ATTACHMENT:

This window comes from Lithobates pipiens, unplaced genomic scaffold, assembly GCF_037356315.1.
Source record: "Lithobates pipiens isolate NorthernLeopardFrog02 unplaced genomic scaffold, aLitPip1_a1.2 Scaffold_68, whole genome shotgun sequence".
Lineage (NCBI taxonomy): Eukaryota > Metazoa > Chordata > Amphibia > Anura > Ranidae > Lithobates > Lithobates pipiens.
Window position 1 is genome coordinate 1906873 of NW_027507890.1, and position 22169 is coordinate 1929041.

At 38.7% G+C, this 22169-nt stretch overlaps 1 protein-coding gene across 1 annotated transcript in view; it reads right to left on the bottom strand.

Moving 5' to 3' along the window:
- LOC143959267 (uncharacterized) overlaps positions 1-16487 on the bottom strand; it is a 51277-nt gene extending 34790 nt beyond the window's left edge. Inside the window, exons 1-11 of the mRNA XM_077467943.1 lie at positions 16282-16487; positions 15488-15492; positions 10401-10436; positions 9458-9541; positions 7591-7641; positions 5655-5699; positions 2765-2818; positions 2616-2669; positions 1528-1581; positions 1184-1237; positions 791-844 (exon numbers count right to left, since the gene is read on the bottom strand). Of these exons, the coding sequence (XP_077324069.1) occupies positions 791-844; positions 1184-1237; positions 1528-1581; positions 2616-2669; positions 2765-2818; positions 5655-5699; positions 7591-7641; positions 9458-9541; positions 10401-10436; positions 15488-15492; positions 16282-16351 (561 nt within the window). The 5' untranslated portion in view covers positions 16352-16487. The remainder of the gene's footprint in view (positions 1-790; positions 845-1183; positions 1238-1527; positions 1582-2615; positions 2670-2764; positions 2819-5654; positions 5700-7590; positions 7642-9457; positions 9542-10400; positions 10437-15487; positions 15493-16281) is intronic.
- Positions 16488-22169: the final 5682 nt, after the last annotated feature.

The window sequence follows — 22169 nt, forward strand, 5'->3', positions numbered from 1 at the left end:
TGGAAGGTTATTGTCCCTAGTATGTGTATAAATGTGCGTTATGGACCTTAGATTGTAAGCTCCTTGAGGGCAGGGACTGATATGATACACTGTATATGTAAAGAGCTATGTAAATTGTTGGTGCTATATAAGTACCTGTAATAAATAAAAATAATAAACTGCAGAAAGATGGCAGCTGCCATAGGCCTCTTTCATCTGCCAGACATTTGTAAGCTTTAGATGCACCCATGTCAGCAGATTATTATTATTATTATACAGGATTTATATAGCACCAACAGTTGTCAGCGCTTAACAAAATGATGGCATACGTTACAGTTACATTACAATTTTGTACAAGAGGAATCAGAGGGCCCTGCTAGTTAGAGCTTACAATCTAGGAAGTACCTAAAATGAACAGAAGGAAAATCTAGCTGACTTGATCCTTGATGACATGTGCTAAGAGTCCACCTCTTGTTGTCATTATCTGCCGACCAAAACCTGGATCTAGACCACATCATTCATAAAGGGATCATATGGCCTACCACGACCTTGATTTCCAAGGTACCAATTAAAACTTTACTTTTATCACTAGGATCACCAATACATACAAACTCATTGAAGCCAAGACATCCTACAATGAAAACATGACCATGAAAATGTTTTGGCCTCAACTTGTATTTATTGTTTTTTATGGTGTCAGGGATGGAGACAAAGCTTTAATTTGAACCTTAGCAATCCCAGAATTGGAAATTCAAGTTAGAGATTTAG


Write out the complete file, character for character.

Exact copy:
This window comes from Lithobates pipiens, unplaced genomic scaffold, assembly GCF_037356315.1.
Source record: "Lithobates pipiens isolate NorthernLeopardFrog02 unplaced genomic scaffold, aLitPip1_a1.2 Scaffold_68, whole genome shotgun sequence".
Lineage (NCBI taxonomy): Eukaryota > Metazoa > Chordata > Amphibia > Anura > Ranidae > Lithobates > Lithobates pipiens.
Window position 1 is genome coordinate 1906873 of NW_027507890.1, and position 22169 is coordinate 1929041.

At 38.7% G+C, this 22169-nt stretch overlaps 1 protein-coding gene across 1 annotated transcript in view; it reads right to left on the bottom strand.

Moving 5' to 3' along the window:
- LOC143959267 (uncharacterized) overlaps positions 1-16487 on the bottom strand; it is a 51277-nt gene extending 34790 nt beyond the window's left edge. Inside the window, exons 1-11 of the mRNA XM_077467943.1 lie at positions 16282-16487; positions 15488-15492; positions 10401-10436; positions 9458-9541; positions 7591-7641; positions 5655-5699; positions 2765-2818; positions 2616-2669; positions 1528-1581; positions 1184-1237; positions 791-844 (exon numbers count right to left, since the gene is read on the bottom strand). Of these exons, the coding sequence (XP_077324069.1) occupies positions 791-844; positions 1184-1237; positions 1528-1581; positions 2616-2669; positions 2765-2818; positions 5655-5699; positions 7591-7641; positions 9458-9541; positions 10401-10436; positions 15488-15492; positions 16282-16351 (561 nt within the window). The 5' untranslated portion in view covers positions 16352-16487. The remainder of the gene's footprint in view (positions 1-790; positions 845-1183; positions 1238-1527; positions 1582-2615; positions 2670-2764; positions 2819-5654; positions 5700-7590; positions 7642-9457; positions 9542-10400; positions 10437-15487; positions 15493-16281) is intronic.
- Positions 16488-22169: the final 5682 nt, after the last annotated feature.

The window sequence follows — 22169 nt, forward strand, 5'->3', positions numbered from 1 at the left end:
TGGAAGGTTATTGTCCCTAGTATGTGTATAAATGTGCGTTATGGACCTTAGATTGTAAGCTCCTTGAGGGCAGGGACTGATATGATACACTGTATATGTAAAGAGCTATGTAAATTGTTGGTGCTATATAAGTACCTGTAATAAATAAAAATAATAAACTGCAGAAAGATGGCAGCTGCCATAGGCCTCTTTCATCTGCCAGACATTTGTAAGCTTTAGATGCACCCATGTCAGCAGATTATTATTATTATTATACAGGATTTATATAGCACCAACAGTTGTCAGCGCTTAACAAAATGATGGCATACGTTACAGTTACATTACAATTTTGTACAAGAGGAATCAGAGGGCCCTGCTAGTTAGAGCTTACAATCTAGGAAGTACCTAAAATGAACAGAAGGAAAATCTAGCTGACTTGATCCTTGATGACATGTGCTAAGAGTCCACCTCTTGTTGTCATTATCTGCCGACCAAAACCTGGATCTAGACCACATCATTCATAAAGGGATCATATGGCCTACCACGACCTTGATTTCCAAGGTACCAATTAAAACTTTACTTTTATCACTAGGATCACCAATACATACAAACTCATTGAAGCCAAGACATCCTACAATGAAAACATGACCATGAAAATGTTTTGGCCTCAACTTGTATTTATTGTTTTTTATGGTGTCAGGGATGGAGACAAAGCTTTAATTTGAACCTTAGCAATCCCAGAATTGGAAATTCAAGTTAGAGATTTAG